To make matters worse, Purdue’s punt team decided to treat its punts like homilies and kept them short. Freshman Jack Ansell and redshirt freshman Brendan Cropsey averaged 35 and 42 yards per punt on kicks made from the Purdue 20-25 yard line.

Notre Dame seized on the opportunity provided by Purdue’s short possessions and its own short fields to wear down the aggressive defense and start to pop off longer and longer plays.

All three Irish touchdowns came on explosive plays: a 39-yard pass that nearly made two Purdue defensive backs collide, a 62-yard bomb and a 51-yard run in the last half of the fourth quarter that left three tacklers in the dust.

Late in the game, Purdue swapped out starting junior quarterback Jack Plummer for fifth-year Aidan O’Connell. Brohm said it was to take pressure off Plummer, who had been “hit and under duress” all afternoon. O’Connell seemed to be living up to his reputation as a late game magician when disaster struck.

Here is where the religious references will end: David Bell took a truly scary hit late in the game. Going to the ground after what could have been a momentum-swinging chunk reception, Bell was struck from behind by safety Kyle Hamilton and his head hit the ground hard. He laid on the field for what felt like an hour while medical personnel knelt around him and Purdue’s entire sideline gathered at a distance.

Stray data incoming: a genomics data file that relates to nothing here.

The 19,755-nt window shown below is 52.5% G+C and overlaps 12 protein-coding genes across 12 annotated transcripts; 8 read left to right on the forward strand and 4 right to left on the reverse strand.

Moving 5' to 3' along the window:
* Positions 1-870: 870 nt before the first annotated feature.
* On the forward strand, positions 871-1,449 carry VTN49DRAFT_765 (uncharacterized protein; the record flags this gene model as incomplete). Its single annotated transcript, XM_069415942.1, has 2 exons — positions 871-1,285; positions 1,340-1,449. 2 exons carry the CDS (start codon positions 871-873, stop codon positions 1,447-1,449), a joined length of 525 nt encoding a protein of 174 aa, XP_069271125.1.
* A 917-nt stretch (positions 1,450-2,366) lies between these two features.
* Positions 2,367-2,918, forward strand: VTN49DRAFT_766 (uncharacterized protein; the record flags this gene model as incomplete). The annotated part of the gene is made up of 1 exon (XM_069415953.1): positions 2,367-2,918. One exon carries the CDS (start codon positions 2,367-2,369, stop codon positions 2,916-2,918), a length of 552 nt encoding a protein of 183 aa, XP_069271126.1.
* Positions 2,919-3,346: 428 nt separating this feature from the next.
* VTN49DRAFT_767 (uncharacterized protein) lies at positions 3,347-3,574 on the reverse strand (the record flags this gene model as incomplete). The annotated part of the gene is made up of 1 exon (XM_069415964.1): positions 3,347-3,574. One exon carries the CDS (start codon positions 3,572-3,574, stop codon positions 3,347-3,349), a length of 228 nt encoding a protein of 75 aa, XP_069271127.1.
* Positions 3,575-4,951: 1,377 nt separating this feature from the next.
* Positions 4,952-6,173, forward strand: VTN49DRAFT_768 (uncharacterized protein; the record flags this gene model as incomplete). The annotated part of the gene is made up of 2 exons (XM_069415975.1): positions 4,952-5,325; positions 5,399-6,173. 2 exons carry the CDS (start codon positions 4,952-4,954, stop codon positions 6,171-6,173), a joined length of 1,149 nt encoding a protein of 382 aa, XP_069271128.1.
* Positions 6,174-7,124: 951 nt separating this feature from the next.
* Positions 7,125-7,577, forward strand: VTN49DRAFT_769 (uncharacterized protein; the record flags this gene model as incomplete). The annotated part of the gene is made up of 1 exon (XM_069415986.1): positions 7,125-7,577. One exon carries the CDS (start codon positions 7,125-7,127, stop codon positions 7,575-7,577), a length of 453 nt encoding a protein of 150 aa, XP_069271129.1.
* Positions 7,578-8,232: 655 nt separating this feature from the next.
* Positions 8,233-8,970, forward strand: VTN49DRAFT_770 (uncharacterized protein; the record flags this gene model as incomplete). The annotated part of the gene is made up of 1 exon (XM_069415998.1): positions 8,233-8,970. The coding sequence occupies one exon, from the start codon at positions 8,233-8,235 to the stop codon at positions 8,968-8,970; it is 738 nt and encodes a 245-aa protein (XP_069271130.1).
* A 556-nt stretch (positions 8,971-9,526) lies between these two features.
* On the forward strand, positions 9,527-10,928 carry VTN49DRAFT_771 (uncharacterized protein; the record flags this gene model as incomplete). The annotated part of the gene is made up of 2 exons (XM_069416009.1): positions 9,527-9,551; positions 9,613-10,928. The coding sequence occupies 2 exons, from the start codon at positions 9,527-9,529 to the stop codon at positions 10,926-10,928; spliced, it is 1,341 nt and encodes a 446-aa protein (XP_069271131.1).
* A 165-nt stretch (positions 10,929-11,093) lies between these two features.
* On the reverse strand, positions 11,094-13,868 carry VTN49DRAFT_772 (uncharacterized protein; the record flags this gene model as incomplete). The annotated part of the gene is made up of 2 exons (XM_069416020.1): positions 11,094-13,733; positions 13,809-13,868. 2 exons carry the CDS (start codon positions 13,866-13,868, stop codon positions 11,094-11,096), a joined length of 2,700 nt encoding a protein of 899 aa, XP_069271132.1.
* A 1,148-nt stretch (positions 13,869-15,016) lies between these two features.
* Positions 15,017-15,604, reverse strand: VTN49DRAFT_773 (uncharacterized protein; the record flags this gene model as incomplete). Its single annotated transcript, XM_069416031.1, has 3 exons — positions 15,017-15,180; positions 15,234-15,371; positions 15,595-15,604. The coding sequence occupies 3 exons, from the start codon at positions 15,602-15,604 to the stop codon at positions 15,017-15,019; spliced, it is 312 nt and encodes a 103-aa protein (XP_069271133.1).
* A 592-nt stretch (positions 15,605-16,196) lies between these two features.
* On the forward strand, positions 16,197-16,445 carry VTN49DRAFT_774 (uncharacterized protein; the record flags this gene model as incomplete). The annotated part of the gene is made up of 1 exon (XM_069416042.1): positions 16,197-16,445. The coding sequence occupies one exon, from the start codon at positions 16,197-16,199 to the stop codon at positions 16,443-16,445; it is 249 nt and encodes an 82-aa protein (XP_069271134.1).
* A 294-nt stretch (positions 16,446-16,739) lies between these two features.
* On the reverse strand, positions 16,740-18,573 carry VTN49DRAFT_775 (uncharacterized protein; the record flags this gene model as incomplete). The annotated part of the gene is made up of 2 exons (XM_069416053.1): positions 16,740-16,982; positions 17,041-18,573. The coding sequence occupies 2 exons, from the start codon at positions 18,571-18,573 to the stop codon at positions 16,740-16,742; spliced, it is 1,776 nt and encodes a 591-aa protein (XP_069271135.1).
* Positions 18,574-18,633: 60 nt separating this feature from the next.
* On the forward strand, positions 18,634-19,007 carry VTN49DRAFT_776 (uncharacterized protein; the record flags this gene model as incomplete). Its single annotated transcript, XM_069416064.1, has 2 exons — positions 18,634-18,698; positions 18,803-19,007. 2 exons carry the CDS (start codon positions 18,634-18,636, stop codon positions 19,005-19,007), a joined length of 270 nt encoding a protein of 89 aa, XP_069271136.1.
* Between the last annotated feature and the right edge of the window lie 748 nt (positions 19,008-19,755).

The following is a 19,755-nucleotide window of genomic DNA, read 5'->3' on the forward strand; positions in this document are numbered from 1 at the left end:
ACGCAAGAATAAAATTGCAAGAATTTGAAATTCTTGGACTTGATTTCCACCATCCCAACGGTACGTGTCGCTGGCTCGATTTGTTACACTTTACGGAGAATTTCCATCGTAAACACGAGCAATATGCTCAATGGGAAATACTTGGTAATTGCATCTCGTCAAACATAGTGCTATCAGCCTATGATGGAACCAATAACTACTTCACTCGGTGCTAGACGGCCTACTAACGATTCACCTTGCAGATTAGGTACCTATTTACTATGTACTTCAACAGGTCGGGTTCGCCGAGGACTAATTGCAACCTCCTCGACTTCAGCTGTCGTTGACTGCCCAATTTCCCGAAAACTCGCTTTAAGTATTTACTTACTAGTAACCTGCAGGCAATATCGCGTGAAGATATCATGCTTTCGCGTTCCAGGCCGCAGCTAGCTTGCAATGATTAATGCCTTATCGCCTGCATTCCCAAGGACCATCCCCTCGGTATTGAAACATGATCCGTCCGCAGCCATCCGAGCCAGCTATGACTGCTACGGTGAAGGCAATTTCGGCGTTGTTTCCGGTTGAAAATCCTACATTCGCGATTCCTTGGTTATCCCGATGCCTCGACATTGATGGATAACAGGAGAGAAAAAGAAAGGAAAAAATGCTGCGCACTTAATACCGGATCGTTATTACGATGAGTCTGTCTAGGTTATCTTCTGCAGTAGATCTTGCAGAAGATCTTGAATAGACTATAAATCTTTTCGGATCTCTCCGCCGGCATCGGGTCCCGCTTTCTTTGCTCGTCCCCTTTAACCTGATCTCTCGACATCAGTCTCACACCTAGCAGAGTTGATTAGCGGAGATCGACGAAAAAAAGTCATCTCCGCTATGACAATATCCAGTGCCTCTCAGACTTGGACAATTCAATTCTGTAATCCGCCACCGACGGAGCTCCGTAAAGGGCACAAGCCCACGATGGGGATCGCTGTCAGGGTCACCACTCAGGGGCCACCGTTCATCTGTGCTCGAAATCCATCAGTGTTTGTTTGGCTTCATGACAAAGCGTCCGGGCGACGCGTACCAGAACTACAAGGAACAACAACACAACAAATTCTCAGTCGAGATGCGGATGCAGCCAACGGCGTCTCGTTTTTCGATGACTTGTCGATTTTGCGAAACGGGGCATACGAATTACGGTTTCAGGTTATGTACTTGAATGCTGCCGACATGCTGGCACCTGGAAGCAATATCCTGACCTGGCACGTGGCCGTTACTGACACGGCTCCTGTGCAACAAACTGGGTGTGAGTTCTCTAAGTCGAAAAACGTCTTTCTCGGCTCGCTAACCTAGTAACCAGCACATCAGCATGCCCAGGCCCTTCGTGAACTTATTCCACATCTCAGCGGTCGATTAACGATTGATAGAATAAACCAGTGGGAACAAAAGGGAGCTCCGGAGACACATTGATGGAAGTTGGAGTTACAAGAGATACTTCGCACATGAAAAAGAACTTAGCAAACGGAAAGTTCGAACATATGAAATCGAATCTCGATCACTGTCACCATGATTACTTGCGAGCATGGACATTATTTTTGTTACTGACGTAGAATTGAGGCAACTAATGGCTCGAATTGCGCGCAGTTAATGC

The stadium was as quiet as it had been all afternoon, with only a ripple of mutters after officials announced they were reviewing the play.

After Bell was helped into the injury cart and taken off the field, the officials returned with their ruling: incomplete pass. Not only did Purdue lose its most dynamic playmaker, but the reception he made didn’t count. Coming right after another long incompletion that was prevented by a questionably uncalled pass interference — a cornerback grabbed an entire handful of his jersey — the injury put a brutal cap on an already lackluster day from the star.

The offense played better than it had all afternoon after that point. O’Connell made passes of 13, 16 and 12 yards as the Boilers marched down to the Notre Dame red zone. But the luck ran out when a pass intended for junior tight end Payne Durham slipped through his hands and into Hamilton’s for a brutal interception. O’Connell would cap his afternoon with a long, game-sealing Hail Mary interception on the team’s last drive.

But the day ended with some good news. After the team’s postgame press conference, the team announced Bell was “up and walking” with his teammates, and Bell himself took to Twitter Sunday afternoon to confirm he was healthy.

The defense is confident in its performance and saw today as an improvement.

“Today was just another step in our play,” Alexander said. “We just need to get 1% better every day.”

And Purdue is heading into a home game against Illinois (1-3) with a 2-1 record, its best non-conference record since head coach Jeff Brohm’s first season. The Illini will be a get-right game in every sense of the word for the Boilers, who are favored by 10 points per ESPN.